Category Archives: Reviews
As a fun mash-up
of “Scream” and “Groundhog Day,” writer/director Christopher Landon found
success with 2017’s “Happy Death Day” by having a cynical character reliving
her creatively-crafted murders until she identified her killer. With “Freaky,”
Landon’s “Freaky Friday the 13th”mash-up, he doesn’t do as well: bland
characters swap bodies and their race to reverse the curse is as familiar and
uninspired as they are.
Go” is a character-driven drama that caters to a very specific niche market. If
you have a fondness for melodramas that carry a sense of dread until it
explodes in surprising and unexpected ways, then “Let Him Go” won’t disappoint.
Well-crafted yet clichéd, “Come Play” is a horror movie that begs you to play a scene-by-scene game: can you name each film it’s copying? While it’s a credit to director Jacob Chase that he doesn’t bore you employing inherent haunts, “Come Play” still comes across as a monster movie Mad Libs.
doesn’t work without timing, and Sacha Baron Cohen picked the perfect time to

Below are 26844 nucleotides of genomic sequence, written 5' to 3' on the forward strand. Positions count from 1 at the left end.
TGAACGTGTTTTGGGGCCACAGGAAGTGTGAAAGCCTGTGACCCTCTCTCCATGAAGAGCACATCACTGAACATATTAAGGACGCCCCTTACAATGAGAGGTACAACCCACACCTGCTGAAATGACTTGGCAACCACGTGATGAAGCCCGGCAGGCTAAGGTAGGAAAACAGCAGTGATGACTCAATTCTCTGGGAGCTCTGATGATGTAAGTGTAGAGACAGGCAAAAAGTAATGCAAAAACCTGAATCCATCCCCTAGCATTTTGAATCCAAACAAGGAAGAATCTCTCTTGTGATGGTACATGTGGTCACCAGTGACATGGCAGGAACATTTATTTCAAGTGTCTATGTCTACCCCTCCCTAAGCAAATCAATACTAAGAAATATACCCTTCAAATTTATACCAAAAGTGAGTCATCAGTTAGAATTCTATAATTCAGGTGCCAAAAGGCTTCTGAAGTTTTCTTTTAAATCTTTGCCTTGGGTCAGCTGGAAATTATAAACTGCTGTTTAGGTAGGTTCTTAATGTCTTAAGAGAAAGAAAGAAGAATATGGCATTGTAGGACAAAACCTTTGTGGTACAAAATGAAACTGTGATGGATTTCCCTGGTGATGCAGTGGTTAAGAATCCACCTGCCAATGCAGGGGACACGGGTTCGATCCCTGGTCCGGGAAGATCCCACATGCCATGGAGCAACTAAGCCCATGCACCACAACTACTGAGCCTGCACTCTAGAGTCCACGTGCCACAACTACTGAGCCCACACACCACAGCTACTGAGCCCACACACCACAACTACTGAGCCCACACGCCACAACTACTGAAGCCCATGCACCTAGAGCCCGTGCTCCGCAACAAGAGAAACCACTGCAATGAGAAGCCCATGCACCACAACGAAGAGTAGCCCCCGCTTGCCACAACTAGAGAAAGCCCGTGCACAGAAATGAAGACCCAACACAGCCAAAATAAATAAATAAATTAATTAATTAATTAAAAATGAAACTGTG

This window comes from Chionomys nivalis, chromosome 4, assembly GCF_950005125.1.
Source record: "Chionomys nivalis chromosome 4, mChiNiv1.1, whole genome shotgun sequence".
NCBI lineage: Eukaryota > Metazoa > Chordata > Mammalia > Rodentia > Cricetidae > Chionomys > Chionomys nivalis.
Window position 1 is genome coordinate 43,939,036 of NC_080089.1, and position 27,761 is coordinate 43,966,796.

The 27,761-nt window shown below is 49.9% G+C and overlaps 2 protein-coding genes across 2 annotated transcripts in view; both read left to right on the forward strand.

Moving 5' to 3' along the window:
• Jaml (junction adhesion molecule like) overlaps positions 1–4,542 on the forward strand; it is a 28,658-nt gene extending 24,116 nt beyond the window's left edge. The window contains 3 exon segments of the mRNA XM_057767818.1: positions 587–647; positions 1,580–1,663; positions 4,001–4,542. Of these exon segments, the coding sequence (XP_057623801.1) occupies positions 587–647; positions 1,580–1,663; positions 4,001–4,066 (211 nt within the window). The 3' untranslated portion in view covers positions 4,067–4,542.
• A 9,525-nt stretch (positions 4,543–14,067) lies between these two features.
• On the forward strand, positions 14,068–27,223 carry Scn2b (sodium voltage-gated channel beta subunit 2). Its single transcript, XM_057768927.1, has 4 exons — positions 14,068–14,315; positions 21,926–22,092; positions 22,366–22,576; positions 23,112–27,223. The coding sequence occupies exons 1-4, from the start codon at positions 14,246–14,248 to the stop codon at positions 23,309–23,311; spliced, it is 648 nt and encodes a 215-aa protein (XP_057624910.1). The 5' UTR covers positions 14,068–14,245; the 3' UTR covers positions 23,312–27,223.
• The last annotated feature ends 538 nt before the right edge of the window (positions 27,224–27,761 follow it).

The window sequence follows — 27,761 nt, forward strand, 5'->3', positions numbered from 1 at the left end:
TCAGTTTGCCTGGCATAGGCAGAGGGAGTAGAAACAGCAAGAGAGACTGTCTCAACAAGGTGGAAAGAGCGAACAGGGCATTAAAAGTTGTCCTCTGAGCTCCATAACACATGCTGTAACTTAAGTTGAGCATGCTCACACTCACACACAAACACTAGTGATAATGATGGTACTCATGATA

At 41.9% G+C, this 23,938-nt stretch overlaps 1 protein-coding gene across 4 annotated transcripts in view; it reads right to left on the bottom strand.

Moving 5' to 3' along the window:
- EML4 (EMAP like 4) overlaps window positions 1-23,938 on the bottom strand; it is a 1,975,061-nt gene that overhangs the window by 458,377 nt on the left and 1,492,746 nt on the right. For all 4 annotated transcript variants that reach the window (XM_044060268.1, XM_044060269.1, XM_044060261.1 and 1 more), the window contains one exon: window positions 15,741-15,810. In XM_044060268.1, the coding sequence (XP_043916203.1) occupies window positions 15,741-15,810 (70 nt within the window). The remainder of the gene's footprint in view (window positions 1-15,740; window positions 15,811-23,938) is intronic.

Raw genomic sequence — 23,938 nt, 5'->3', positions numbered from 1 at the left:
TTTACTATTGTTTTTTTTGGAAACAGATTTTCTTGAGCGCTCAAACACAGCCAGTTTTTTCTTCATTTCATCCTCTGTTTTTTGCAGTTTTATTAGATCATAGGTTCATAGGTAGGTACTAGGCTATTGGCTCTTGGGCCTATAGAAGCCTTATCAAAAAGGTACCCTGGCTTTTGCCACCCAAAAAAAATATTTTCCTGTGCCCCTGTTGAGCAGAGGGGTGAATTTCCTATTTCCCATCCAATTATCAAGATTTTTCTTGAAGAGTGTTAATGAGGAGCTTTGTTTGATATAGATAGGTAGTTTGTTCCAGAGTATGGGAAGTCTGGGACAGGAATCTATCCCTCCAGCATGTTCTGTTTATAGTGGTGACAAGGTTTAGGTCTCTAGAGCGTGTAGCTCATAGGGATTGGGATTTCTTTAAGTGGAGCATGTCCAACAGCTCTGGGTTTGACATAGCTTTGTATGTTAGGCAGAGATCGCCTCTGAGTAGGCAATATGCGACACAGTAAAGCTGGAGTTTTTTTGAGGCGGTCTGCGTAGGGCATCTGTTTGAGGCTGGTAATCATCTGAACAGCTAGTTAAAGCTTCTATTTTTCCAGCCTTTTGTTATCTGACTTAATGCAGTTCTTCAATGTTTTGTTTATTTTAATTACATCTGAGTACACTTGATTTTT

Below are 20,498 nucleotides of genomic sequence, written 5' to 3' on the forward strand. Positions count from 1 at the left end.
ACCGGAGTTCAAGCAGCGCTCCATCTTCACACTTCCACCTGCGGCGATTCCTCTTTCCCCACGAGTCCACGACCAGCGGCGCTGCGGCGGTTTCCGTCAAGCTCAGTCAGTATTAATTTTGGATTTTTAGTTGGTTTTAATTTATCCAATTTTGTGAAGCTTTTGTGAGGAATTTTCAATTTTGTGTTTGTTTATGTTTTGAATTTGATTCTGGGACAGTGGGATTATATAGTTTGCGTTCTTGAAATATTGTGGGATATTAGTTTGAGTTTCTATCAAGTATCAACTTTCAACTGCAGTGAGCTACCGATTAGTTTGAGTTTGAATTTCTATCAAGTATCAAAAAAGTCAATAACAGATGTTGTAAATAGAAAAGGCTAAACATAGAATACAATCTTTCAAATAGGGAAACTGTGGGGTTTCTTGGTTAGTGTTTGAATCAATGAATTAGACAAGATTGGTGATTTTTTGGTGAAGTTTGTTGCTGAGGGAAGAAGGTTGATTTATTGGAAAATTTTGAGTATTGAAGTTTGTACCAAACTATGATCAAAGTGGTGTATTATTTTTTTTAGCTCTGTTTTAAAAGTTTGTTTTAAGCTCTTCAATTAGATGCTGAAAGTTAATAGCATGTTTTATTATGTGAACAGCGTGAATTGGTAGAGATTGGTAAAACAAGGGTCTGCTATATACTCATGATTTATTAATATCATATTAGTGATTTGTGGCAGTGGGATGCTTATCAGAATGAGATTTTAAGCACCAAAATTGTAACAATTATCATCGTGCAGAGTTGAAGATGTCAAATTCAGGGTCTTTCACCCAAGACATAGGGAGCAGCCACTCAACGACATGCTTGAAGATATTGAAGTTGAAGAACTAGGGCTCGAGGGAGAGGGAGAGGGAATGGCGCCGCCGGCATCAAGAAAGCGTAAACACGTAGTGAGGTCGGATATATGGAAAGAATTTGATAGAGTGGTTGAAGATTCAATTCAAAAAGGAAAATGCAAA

reprise his role as fictional Kazakh TV journalist Borat. “Borat Subsequent
Moviefilm” (i.e. “Borat 2”) has Borat return for bigger laughs instigating
unsuspecting Americans thanks to an equally adept comedic co-star in Maria
Bakalova and a better foil for his folly- the Trump Presidency.
Blu-Ray and DVD this month is “First Cow,” an offbeat look at a friendship
forged in the Oregon territory of the 1800’s. It’s a frontier fable as
unpredictable as its wilderness environment and told with an entertainingly
Ah, psycho killers. What actor doesn’t want to play one?
Russell Crowe gets his chance in “Unhinged,” an unthrilling thriller as routine
and implausibly imagined as an unwanted pregnancy.
Available on Apple TV+ is “Greyhound,” the new WWII actioner
written, produced and starring Tom Hanks. At 91 minutes, the movie lives up to
its titled namesake- it’s a fast, sleek snapshot of a heroic two-day mission.
When I was growing up, my father rarely took us to the
movies. If he went, it was at my mother’s insistence and, once inside the
theater, he would fall asleep. And snore. Loudly.
Just as the Greeks and Shakespeare knew, comedy stems from
tragedy. Judd Apatow (“Knocked Up,” “The 40 Year-Old Virgin”) knows it too.
After fashioning a real-life based romantic comedy and starring vehicle for
comic Amy Schumer in “Trainwreck,” he does the same for SNL’s Pete Davidson. Giving
Davidson the lead role in his new film “The King of Staten Island” and using the
real-life tragedy of Davidson’s firefighter father’s death as a springboard, Apatow
imperceptibly creates comedic gold. With all of Apatow’s (and Staten Island’s)
trademark sarcasm and cynicism, it’s one of the best films you’ll see this year
and it’s available on demand.
My favorite movie of 2019 is now on Netflix: “Uncut Gems” is
a gritty character drama that sucks you into its world of addiction and
desperate hustle for one big score.